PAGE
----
The details for the unique actuating mechanism for position control means 168 is illustrated in FIGS. 4 and 5 and consists of an actuating member or rod 320 that has a plate 322 secured to one end thereof as by welding. Plate 322 is secured by four equally spaced bolts 324 to expansible frame section 14, more particularly to transverse beam 32. The inner end of actuating member or rod 320 is preferably guided on the base section 12 through an elongated tube 326 supported at spaced locations on cross members 22 through brackets 328.
The actuator member or rod 320 has spaced means along the length thereof which accommodate movement of actuator 190 between first and second positions. As illustrated in FIGS. 4 and 5, rod 320 has a plurality of detents 330 and the detents are aligned in a plurality of sets which are circumferentially spaced around the periphery of rod 320. By way of example, a first set of axially aligned detents 332 could include two detents that respectively define the 20 foot and 40 foot position of the extensible sections with respect to the base section and a second set of detents 334 could include three detents respectively defining the 20 foot, 30 foot, and 40 foot positions for the spreader frame while a third set of detents 336 could define positions of 20, 30, 35 and 40 feet for the extensible sections with respect to the base section.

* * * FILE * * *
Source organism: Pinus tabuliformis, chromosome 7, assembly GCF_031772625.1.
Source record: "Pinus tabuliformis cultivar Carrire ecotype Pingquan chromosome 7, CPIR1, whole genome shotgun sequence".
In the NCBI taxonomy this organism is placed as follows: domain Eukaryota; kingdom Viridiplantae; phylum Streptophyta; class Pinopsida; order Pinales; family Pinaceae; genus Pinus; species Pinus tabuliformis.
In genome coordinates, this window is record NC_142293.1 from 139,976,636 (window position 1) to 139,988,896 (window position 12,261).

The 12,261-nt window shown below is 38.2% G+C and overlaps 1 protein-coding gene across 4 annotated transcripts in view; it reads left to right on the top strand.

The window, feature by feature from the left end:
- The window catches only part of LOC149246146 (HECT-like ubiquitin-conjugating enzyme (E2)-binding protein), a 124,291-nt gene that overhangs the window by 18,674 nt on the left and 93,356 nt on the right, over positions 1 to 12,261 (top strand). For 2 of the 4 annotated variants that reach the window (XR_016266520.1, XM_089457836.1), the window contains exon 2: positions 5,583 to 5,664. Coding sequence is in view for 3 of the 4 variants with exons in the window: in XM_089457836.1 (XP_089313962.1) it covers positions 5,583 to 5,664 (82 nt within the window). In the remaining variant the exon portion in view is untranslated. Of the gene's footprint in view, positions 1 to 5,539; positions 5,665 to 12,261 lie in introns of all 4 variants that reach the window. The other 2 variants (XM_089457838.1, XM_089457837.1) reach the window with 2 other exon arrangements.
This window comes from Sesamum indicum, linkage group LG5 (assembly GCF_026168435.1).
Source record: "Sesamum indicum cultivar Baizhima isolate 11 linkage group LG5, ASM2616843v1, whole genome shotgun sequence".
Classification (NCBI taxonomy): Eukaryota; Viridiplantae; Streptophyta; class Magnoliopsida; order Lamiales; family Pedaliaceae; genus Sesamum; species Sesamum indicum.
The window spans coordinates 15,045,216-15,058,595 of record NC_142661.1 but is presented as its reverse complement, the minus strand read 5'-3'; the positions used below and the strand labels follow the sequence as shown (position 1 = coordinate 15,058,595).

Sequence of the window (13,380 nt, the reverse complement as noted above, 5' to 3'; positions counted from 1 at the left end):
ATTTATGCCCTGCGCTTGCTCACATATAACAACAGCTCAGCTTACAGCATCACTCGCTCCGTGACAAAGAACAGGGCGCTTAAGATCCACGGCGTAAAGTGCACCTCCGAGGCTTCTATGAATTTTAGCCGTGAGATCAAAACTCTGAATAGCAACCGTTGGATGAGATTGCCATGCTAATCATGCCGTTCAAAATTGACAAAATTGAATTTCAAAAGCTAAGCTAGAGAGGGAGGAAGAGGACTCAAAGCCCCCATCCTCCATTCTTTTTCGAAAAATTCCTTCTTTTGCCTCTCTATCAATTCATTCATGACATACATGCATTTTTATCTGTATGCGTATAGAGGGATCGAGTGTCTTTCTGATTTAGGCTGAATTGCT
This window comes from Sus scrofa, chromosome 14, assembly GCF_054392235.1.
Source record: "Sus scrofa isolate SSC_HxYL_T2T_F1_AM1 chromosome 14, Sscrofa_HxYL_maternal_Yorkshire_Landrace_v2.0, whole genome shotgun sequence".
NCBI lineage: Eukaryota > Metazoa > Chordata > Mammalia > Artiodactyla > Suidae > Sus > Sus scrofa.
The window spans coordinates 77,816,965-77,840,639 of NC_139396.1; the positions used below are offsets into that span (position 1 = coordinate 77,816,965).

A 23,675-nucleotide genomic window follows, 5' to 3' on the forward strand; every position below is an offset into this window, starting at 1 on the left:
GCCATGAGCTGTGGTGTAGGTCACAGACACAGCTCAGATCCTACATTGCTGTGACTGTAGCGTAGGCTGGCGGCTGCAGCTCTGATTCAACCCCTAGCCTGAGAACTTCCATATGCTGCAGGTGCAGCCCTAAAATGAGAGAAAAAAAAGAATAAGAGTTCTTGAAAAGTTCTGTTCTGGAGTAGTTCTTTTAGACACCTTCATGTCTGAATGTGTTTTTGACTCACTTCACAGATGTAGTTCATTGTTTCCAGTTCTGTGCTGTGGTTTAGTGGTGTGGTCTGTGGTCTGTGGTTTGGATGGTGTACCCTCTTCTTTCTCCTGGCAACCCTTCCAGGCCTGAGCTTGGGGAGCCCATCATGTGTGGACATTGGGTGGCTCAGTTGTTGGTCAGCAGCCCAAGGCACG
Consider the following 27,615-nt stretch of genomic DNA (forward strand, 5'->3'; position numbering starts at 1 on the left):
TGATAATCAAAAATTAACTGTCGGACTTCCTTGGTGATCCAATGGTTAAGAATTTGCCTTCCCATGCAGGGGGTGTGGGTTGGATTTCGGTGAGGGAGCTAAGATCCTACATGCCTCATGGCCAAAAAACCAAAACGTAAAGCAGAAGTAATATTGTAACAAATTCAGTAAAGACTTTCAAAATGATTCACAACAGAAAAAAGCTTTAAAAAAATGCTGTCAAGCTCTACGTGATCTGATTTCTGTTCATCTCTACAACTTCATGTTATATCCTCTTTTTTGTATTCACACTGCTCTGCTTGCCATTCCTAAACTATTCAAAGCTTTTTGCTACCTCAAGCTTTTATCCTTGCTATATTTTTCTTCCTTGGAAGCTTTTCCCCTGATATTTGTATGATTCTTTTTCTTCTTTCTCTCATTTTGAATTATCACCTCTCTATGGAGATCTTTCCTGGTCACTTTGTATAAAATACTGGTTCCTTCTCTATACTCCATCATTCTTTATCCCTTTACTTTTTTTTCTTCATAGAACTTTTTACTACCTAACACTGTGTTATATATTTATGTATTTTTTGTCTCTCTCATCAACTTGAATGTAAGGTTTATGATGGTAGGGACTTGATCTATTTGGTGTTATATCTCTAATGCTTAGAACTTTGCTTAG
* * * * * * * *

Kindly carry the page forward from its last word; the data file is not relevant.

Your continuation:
With this arrangement, if a straddle carrier having an expansible spreader of the type disclosed above is to be used in an area where the containers being transported include 20, 30 and 40 foot containers, the tube 320 would be positioned to have the set of detents 334 aligned with actuator 190. With this arrangement, and assuming that the spreader 10 is in a fully retracted position illustrated in FIG. 1, if the operator momentarily moves switch 150 to energize contact 152 and solenoid 84, movement will begin which will move switch actuator 190 of position control means 168 to a second position to energize holding means 160 and retain solenoid 84 energized.
When the extensible sections 14 reach a position where latching mechanisms 34 are spaced from each other by a dimension corresponding to a 30 foot container, position control means 168 is opened to automatically allow valve 78 to move to its centered neutral position. When valve 78 moves to the central neutral position, hydraulic check valves 93 and 94 automatically close to lock the hydraulic fluid in both ends of fluid rams 40. The two synchronizing cables 50 being tensioned in opposite directions between the base section 12 and both extensible sections 14 prevents fluid from being transferred from one cylinder 42 to the other cylinder 42. This will lock the expansible sections 14 in a predetermined position on base section 12 which corresponds to a position in which a 30 foot container can be transported. If it then becomes necessary for the operator to convert spreader 10 to accommodate 40 foot containers, it is only necessary for the operator to momentarily energize contact 151 through switch 150 and extensible sections 14 will automatically move to the 40 foot position and be locked in that position.